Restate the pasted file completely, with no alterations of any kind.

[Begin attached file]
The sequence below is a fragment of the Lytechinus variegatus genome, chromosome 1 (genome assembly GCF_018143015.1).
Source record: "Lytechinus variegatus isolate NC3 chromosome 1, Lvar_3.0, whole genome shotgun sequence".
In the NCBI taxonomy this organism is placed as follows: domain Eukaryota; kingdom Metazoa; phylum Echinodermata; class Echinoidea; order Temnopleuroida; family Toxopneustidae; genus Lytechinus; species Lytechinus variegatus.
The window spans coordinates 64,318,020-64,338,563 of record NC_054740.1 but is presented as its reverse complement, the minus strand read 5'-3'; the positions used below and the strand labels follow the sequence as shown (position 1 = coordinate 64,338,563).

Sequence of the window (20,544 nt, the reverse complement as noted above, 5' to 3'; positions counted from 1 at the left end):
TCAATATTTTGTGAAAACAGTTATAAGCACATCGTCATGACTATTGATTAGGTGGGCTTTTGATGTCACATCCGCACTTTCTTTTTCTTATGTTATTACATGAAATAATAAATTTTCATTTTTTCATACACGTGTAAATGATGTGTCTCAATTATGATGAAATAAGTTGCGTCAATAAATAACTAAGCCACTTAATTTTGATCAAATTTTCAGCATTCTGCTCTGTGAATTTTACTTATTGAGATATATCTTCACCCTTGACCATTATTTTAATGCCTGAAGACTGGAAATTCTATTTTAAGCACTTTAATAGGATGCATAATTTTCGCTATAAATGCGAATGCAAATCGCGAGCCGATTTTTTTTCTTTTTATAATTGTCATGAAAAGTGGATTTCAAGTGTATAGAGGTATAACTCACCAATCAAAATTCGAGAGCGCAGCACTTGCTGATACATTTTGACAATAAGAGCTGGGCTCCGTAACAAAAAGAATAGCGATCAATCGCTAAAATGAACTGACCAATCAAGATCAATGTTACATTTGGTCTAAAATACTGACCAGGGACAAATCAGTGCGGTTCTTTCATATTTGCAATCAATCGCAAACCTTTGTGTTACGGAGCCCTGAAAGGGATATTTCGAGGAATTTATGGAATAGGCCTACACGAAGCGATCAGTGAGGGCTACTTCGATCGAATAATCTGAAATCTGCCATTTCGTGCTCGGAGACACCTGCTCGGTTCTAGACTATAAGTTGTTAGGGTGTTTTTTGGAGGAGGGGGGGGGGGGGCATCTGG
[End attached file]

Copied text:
The sequence below is a fragment of the Lytechinus variegatus genome, chromosome 1 (genome assembly GCF_018143015.1).
Source record: "Lytechinus variegatus isolate NC3 chromosome 1, Lvar_3.0, whole genome shotgun sequence".
In the NCBI taxonomy this organism is placed as follows: domain Eukaryota; kingdom Metazoa; phylum Echinodermata; class Echinoidea; order Temnopleuroida; family Toxopneustidae; genus Lytechinus; species Lytechinus variegatus.
The window spans coordinates 64,318,020-64,338,563 of record NC_054740.1 but is presented as its reverse complement, the minus strand read 5'-3'; the positions used below and the strand labels follow the sequence as shown (position 1 = coordinate 64,338,563).

Sequence of the window (20,544 nt, the reverse complement as noted above, 5' to 3'; positions counted from 1 at the left end):
TCAATATTTTGTGAAAACAGTTATAAGCACATCGTCATGACTATTGATTAGGTGGGCTTTTGATGTCACATCCGCACTTTCTTTTTCTTATGTTATTACATGAAATAATAAATTTTCATTTTTTCATACACGTGTAAATGATGTGTCTCAATTATGATGAAATAAGTTGCGTCAATAAATAACTAAGCCACTTAATTTTGATCAAATTTTCAGCATTCTGCTCTGTGAATTTTACTTATTGAGATATATCTTCACCCTTGACCATTATTTTAATGCCTGAAGACTGGAAATTCTATTTTAAGCACTTTAATAGGATGCATAATTTTCGCTATAAATGCGAATGCAAATCGCGAGCCGATTTTTTTTCTTTTTATAATTGTCATGAAAAGTGGATTTCAAGTGTATAGAGGTATAACTCACCAATCAAAATTCGAGAGCGCAGCACTTGCTGATACATTTTGACAATAAGAGCTGGGCTCCGTAACAAAAAGAATAGCGATCAATCGCTAAAATGAACTGACCAATCAAGATCAATGTTACATTTGGTCTAAAATACTGACCAGGGACAAATCAGTGCGGTTCTTTCATATTTGCAATCAATCGCAAACCTTTGTGTTACGGAGCCCTGAAAGGGATATTTCGAGGAATTTATGGAATAGGCCTACACGAAGCGATCAGTGAGGGCTACTTCGATCGAATAATCTGAAATCTGCCATTTCGTGCTCGGAGACACCTGCTCGGTTCTAGACTATAAGTTGTTAGGGTGTTTTTTGGAGGAGGGGGGGGGGGGGCATCTGG